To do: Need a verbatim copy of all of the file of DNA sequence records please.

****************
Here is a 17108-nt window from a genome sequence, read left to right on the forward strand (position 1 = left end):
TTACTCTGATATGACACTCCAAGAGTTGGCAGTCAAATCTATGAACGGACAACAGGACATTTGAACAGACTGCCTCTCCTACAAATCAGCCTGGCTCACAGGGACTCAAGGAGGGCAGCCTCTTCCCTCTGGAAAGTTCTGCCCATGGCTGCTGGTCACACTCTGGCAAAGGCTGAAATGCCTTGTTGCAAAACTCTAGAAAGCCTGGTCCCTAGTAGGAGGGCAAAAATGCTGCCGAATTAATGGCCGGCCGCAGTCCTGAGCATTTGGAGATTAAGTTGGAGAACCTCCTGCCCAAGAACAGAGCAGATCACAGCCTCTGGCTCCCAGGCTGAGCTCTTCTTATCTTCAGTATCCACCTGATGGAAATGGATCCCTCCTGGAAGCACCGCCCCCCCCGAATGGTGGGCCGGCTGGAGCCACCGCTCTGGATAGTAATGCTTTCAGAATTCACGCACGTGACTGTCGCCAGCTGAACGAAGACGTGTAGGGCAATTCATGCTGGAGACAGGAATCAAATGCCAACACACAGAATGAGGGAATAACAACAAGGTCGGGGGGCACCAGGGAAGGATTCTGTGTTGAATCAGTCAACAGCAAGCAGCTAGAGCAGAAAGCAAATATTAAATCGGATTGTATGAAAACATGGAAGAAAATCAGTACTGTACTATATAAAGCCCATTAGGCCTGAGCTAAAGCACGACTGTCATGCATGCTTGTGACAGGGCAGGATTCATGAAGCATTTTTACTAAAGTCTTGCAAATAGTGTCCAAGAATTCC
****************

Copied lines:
Here is a 17108-nt window from a genome sequence, read left to right on the forward strand (position 1 = left end):
TTACTCTGATATGACACTCCAAGAGTTGGCAGTCAAATCTATGAACGGACAACAGGACATTTGAACAGACTGCCTCTCCTACAAATCAGCCTGGCTCACAGGGACTCAAGGAGGGCAGCCTCTTCCCTCTGGAAAGTTCTGCCCATGGCTGCTGGTCACACTCTGGCAAAGGCTGAAATGCCTTGTTGCAAAACTCTAGAAAGCCTGGTCCCTAGTAGGAGGGCAAAAATGCTGCCGAATTAATGGCCGGCCGCAGTCCTGAGCATTTGGAGATTAAGTTGGAGAACCTCCTGCCCAAGAACAGAGCAGATCACAGCCTCTGGCTCCCAGGCTGAGCTCTTCTTATCTTCAGTATCCACCTGATGGAAATGGATCCCTCCTGGAAGCACCGCCCCCCCCGAATGGTGGGCCGGCTGGAGCCACCGCTCTGGATAGTAATGCTTTCAGAATTCACGCACGTGACTGTCGCCAGCTGAACGAAGACGTGTAGGGCAATTCATGCTGGAGACAGGAATCAAATGCCAACACACAGAATGAGGGAATAACAACAAGGTCGGGGGGCACCAGGGAAGGATTCTGTGTTGAATCAGTCAACAGCAAGCAGCTAGAGCAGAAAGCAAATATTAAATCGGATTGTATGAAAACATGGAAGAAAATCAGTACTGTACTATATAAAGCCCATTAGGCCTGAGCTAAAGCACGACTGTCATGCATGCTTGTGACAGGGCAGGATTCATGAAGCATTTTTACTAAAGTCTTGCAAATAGTGTCCAAGAATTCC